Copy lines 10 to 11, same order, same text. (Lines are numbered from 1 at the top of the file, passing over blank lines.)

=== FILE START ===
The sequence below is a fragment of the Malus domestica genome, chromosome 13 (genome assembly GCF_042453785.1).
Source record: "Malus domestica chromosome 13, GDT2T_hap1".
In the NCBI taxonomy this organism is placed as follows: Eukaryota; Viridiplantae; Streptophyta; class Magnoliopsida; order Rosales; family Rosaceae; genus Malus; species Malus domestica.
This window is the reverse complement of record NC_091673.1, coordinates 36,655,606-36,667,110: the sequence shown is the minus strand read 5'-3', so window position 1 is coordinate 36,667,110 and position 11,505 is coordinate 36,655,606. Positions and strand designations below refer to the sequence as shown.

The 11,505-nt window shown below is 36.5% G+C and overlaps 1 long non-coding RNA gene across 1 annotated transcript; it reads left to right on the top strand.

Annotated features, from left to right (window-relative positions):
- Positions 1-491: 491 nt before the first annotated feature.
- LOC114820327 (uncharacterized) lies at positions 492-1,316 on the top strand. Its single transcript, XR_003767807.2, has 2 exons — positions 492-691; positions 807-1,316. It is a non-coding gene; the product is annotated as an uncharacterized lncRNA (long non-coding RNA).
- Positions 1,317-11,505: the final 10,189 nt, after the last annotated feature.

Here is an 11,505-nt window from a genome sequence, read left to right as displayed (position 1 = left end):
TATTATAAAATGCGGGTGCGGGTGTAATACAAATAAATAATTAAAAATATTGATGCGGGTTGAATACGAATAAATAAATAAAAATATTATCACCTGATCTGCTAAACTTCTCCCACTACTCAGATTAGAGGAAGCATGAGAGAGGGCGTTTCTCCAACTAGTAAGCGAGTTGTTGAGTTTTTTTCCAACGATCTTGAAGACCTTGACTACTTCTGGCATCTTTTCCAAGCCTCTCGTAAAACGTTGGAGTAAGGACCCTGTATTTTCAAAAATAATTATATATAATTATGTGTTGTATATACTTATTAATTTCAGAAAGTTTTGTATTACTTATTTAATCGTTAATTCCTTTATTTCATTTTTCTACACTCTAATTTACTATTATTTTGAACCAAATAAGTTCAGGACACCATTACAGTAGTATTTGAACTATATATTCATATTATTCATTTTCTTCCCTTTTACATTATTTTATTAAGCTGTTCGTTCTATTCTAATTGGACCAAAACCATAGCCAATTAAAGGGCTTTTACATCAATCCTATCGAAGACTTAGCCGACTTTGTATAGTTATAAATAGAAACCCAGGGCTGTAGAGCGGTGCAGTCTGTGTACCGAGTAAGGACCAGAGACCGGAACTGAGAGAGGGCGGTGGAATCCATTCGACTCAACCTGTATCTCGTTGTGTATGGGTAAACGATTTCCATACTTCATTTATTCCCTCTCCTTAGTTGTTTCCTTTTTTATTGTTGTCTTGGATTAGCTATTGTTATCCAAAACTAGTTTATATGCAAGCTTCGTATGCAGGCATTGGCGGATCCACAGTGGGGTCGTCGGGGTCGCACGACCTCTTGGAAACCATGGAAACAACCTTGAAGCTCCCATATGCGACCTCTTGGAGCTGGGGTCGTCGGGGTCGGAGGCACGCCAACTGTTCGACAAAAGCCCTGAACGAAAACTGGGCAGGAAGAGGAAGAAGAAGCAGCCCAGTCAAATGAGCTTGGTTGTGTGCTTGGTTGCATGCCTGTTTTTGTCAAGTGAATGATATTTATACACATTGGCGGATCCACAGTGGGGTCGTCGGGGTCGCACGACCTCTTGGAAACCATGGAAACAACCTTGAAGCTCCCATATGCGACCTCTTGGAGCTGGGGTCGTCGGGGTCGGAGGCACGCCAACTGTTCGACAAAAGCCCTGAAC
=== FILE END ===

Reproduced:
Here is an 11,505-nt window from a genome sequence, read left to right as displayed (position 1 = left end):
TATTATAAAATGCGGGTGCGGGTGTAATACAAATAAATAATTAAAAATATTGATGCGGGTTGAATACGAATAAATAAATAAAAATATTATCACCTGATCTGCTAAACTTCTCCCACTACTCAGATTAGAGGAAGCATGAGAGAGGGCGTTTCTCCAACTAGTAAGCGAGTTGTTGAGTTTTTTTCCAACGATCTTGAAGACCTTGACTACTTCTGGCATCTTTTCCAAGCCTCTCGTAAAACGTTGGAGTAAGGACCCTGTATTTTCAAAAATAATTATATATAATTATGTGTTGTATATACTTATTAATTTCAGAAAGTTTTGTATTACTTATTTAATCGTTAATTCCTTTATTTCATTTTTCTACACTCTAATTTACTATTATTTTGAACCAAATAAGTTCAGGACACCATTACAGTAGTATTTGAACTATATATTCATATTATTCATTTTCTTCCCTTTTACATTATTTTATTAAGCTGTTCGTTCTATTCTAATTGGACCAAAACCATAGCCAATTAAAGGGCTTTTACATCAATCCTATCGAAGACTTAGCCGACTTTGTATAGTTATAAATAGAAACCCAGGGCTGTAGAGCGGTGCAGTCTGTGTACCGAGTAAGGACCAGAGACCGGAACTGAGAGAGGGCGGTGGAATCCATTCGACTCAACCTGTATCTCGTTGTGTATGGGTAAACGATTTCCATACTTCATTTATTCCCTCTCCTTAGTTGTTTCCTTTTTTATTGTTGTCTTGGATTAGCTATTGTTATCCAAAACTAGTTTATATGCAAGCTTCGTATGCAGGCATTGGCGGATCCACAGTGGGGTCGTCGGGGTCGCACGACCTCTTGGAAACCATGGAAACAACCTTGAAGCTCCCATATGCGACCTCTTGGAGCTGGGGTCGTCGGGGTCGGAGGCACGCCAACTGTTCGACAAAAGCCCTGAACGAAAACTGGGCAGGAAGAGGAAGAAGAAGCAGCCCAGTCAAATGAGCTTGGTTGTGTGCTTGGTTGCATGCCTGTTTTTGTCAAGTGAATGATATTTATACACATTGGCGGATCCACAGTGGGGTCGTCGGGGTCGCACGACCTCTTGGAAACCATGGAAACAACCTTGAAGCTCCCATATGCGACCTCTTGGAGCTGGGGTCGTCGGGGTCGGAGGCACGCCAACTGTTCGACAAAAGCCCTGAAC